The Heart's Invisible Furies and The House of Impossible Beauties also look at this time period and do a much better job of it, in my opinion. Each have more interesting characters,
* 3.5 *

I normally set to writing my impressions of a book directly after finishing it, unfortunately for The Great Believers I read it partly on holiday and now find myself struggling to get enthusiastic about writing this review. It is just one of those books I was totally engrossed with while reading but a week or so later, it hasn't made the long-lasting impression I thought it might.

The Great Believers is as they say "compulsively readable". I thought it particularly propulsive in the first
Martie Nees Record
Jun 28, 2018 rated it really liked it
Genre: General Fiction
Publisher: Penguin Group Viking
Pub. Date: June 19, 2018

The Grim Reaper follows all in this novel. Think of Scrooge without a happy ending. The author, Rebecca Makkai, writes about the 1980s AIDS outbreak. The novel is set in the heart of Chicago in an area known as Boystown. There are two storylines, told in alternating chapters: one is in the 1980s and the other is in present time. The book opens in the past. We meet a close-knit group of friends, most of them gay men, at
Jul 28, 2018 rated it it was amazing
4.5, rounded up.

I've read a lot of criticism that a 40 year old straight woman dares to write a book about the early years of the AIDS crisis, and the author acknowledges that others might claim inappropriate appropriation - but it is clear that not only has she done her homework, but her skill and imagination has covered any glaring gaps from not witnessing it first-hand. Two of the blurbs for the book use the term 'immersive' and it's an apt description - one does become very involved in the t
Nov 28, 2018 rated it it was amazing
“We were the great believers. I have never cared for any men as much as for these who felt the first springs when I did, and saw death ahead, and were reprieved—and who now walk the long stormy summer.” F. Scott Fitzgerald

Fitzgerald refers to the Lost Generation of post-WWI. Here, in Makkai’s lovingly written historical fiction novel, she pays homage to the ‘lost generation’ of brilliant, young gay men who succumbed to AIDS in Chicago in the 1980s and 90s. She thoroughly researched the era by in
Sep 25, 2018 rated it it was amazing
This is a fictional book based on the AIDS epidemic in Chicago in the 80s/90s. I won this off of a Good Reads give-a-way.

This is a beautiful and sorrowful book of love, family, and friendship. We see this story through two narratives, one during the 80s/90s and one more current. There is some criticism about the more current story line, but I enjoyed both. I think that they fit well together in ways and we see things from different points of view.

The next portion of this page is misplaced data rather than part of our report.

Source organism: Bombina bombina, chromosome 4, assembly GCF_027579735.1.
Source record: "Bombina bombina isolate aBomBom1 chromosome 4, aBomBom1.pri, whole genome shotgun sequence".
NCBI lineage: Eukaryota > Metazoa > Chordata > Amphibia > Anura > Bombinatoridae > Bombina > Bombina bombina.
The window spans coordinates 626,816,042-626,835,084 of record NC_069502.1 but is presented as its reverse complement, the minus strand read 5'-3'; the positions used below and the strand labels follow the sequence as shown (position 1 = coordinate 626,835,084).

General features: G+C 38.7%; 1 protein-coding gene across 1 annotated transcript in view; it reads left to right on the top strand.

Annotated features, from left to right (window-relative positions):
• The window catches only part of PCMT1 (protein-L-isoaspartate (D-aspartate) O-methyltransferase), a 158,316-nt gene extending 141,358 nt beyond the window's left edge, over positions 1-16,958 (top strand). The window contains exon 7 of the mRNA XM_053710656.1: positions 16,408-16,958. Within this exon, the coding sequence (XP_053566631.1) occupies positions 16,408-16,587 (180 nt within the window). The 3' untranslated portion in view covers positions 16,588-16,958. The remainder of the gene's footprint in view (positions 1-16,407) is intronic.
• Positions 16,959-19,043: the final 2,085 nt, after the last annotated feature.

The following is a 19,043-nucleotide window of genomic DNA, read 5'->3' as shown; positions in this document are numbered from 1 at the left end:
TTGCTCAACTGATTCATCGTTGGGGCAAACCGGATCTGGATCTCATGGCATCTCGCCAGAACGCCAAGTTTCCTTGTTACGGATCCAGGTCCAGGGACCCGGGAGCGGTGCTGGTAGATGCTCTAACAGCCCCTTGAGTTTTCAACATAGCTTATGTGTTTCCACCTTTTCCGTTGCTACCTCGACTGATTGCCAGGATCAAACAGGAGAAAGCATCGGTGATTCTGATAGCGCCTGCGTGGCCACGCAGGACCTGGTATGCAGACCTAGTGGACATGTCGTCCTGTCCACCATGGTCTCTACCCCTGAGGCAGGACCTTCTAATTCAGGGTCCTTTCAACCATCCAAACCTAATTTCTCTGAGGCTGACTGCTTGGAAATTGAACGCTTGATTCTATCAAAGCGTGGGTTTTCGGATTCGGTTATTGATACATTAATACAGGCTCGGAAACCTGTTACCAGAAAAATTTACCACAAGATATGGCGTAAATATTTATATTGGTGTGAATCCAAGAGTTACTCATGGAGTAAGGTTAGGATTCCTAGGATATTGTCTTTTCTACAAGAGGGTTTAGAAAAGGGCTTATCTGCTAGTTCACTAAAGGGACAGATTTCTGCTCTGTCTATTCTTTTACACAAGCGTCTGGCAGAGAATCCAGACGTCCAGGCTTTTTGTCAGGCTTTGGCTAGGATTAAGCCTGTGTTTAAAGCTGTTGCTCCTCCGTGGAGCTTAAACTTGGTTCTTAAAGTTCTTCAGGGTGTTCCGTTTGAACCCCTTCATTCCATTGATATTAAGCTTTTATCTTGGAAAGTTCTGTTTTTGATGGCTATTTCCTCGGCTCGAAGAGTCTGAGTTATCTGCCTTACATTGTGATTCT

I got through this book quickly and wanted to j
Dec 04, 2017 rated it it was amazing
I LOVE this book. It's heartbreaking and propulsive - I could not put it down, and was turning pages so fast it felt like I was reading a thriller. I loved all the characters, and thought the author did a wonderful job of the time change (going back in time then current day).
(4.5) I really think Rebecca Makkai is one of the best writers currently working. Each of her books has been a significant step up from the last: I really liked The Hundred-Year House; Music for Wartime contained one of the best short stories I've ever read; and The Great Believers is so mature, rich and accomplished it feels like the crowning achievement of a decades-long literary career. (If the evidence wasn't staring me in the face, I would never have believed this and The Borrower were ...more
Barbara (The Bibliophage)
Originally published on my book blog,

Rebecca Makkai tells two intertwined stories in The Great Believers. One starts in 1980s Chicago, the other in 2015 Paris. Held within are the lives of two friends, Yale and Fiona, along with many others.

In the mid-1980s, the world was just beginning to understand AIDS. It was still considered to be a disease that only gay men “caught.” The discrimination, shame, and fear were horrible. But even worse was the communities of friends that be
Aug 29, 2018 rated it it was amazing
I started out listening to this book on Audible. Then I got the hardback at the library because I wanted to see the words. Then I bought it on Kindle so I could see the words at night.

I wanted to climb inside this gorgeous book and live in it. I did live in it. I'm still living in it.

I read the first 50 pages for a potential BookBrowse review, skimmed up to p. 172 and also skimmed the last few chapters. There’s a near-contemporary story line that’s not very compelling; while I enjoyed the 1980s strand, there are a lot of secondary characters we don’t get to know very well, plus the details of Yale’s art deal slow down the narrative. I really wanted to appreciate the book because I loved Makkai’s two previous novels so much, but I’m not feeling the impetus to continue.

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"Rebecca Makkai is the author of the short story collection MUSIC FOR WARITIME (Viking, 2015) and the novels THE HUNDRED-YEAR HOUSE and THE BORROWER. Her short stories have appeared in four consecutive issues of THE BEST AMERICAN SHORT STORIES (2008-2011). She lives in Chicago and Vermont."
“It's always a matter, isn't it, of waiting for the world to come unraveled? When things hold together, it's always only temporary.” 12 likes
“And was friendship that different in the end from love? You took the possibility of sex out of it, and it was all about the moment anyway. Being here, right now, in someone’s life. Making room for someone in yours.” 11 likes
More quotes…